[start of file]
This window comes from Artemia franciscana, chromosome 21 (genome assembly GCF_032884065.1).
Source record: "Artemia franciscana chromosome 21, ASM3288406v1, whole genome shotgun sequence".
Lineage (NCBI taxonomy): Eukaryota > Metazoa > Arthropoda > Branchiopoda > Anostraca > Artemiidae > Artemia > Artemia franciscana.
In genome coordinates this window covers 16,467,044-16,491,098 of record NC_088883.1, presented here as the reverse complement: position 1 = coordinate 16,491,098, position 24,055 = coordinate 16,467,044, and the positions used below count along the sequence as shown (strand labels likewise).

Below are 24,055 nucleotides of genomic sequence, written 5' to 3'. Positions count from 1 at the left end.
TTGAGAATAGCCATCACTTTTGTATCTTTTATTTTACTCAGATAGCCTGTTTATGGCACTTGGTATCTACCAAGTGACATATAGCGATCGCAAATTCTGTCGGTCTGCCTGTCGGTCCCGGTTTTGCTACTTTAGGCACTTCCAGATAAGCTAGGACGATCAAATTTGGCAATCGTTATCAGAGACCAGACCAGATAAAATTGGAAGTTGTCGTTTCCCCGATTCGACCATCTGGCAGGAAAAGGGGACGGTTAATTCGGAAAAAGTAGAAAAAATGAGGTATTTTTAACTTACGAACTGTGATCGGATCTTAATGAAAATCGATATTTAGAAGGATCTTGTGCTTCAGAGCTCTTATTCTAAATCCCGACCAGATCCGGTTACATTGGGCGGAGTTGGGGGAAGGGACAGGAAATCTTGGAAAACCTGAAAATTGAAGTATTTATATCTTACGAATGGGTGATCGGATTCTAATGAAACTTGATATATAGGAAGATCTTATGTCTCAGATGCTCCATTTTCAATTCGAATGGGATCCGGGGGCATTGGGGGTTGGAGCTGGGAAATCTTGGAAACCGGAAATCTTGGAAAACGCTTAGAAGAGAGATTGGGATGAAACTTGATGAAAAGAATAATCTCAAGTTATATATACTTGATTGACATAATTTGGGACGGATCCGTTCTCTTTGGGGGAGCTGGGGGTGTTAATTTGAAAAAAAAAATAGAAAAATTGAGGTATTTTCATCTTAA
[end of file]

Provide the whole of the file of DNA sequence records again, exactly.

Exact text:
This window comes from Artemia franciscana, chromosome 21 (genome assembly GCF_032884065.1).
Source record: "Artemia franciscana chromosome 21, ASM3288406v1, whole genome shotgun sequence".
Lineage (NCBI taxonomy): Eukaryota > Metazoa > Arthropoda > Branchiopoda > Anostraca > Artemiidae > Artemia > Artemia franciscana.
In genome coordinates this window covers 16,467,044-16,491,098 of record NC_088883.1, presented here as the reverse complement: position 1 = coordinate 16,491,098, position 24,055 = coordinate 16,467,044, and the positions used below count along the sequence as shown (strand labels likewise).

Below are 24,055 nucleotides of genomic sequence, written 5' to 3'. Positions count from 1 at the left end.
TTGAGAATAGCCATCACTTTTGTATCTTTTATTTTACTCAGATAGCCTGTTTATGGCACTTGGTATCTACCAAGTGACATATAGCGATCGCAAATTCTGTCGGTCTGCCTGTCGGTCCCGGTTTTGCTACTTTAGGCACTTCCAGATAAGCTAGGACGATCAAATTTGGCAATCGTTATCAGAGACCAGACCAGATAAAATTGGAAGTTGTCGTTTCCCCGATTCGACCATCTGGCAGGAAAAGGGGACGGTTAATTCGGAAAAAGTAGAAAAAATGAGGTATTTTTAACTTACGAACTGTGATCGGATCTTAATGAAAATCGATATTTAGAAGGATCTTGTGCTTCAGAGCTCTTATTCTAAATCCCGACCAGATCCGGTTACATTGGGCGGAGTTGGGGGAAGGGACAGGAAATCTTGGAAAACCTGAAAATTGAAGTATTTATATCTTACGAATGGGTGATCGGATTCTAATGAAACTTGATATATAGGAAGATCTTATGTCTCAGATGCTCCATTTTCAATTCGAATGGGATCCGGGGGCATTGGGGGTTGGAGCTGGGAAATCTTGGAAACCGGAAATCTTGGAAAACGCTTAGAAGAGAGATTGGGATGAAACTTGATGAAAAGAATAATCTCAAGTTATATATACTTGATTGACATAATTTGGGACGGATCCGTTCTCTTTGGGGGAGCTGGGGGTGTTAATTTGAAAAAAAAAATAGAAAAATTGAGGTATTTTCATCTTAA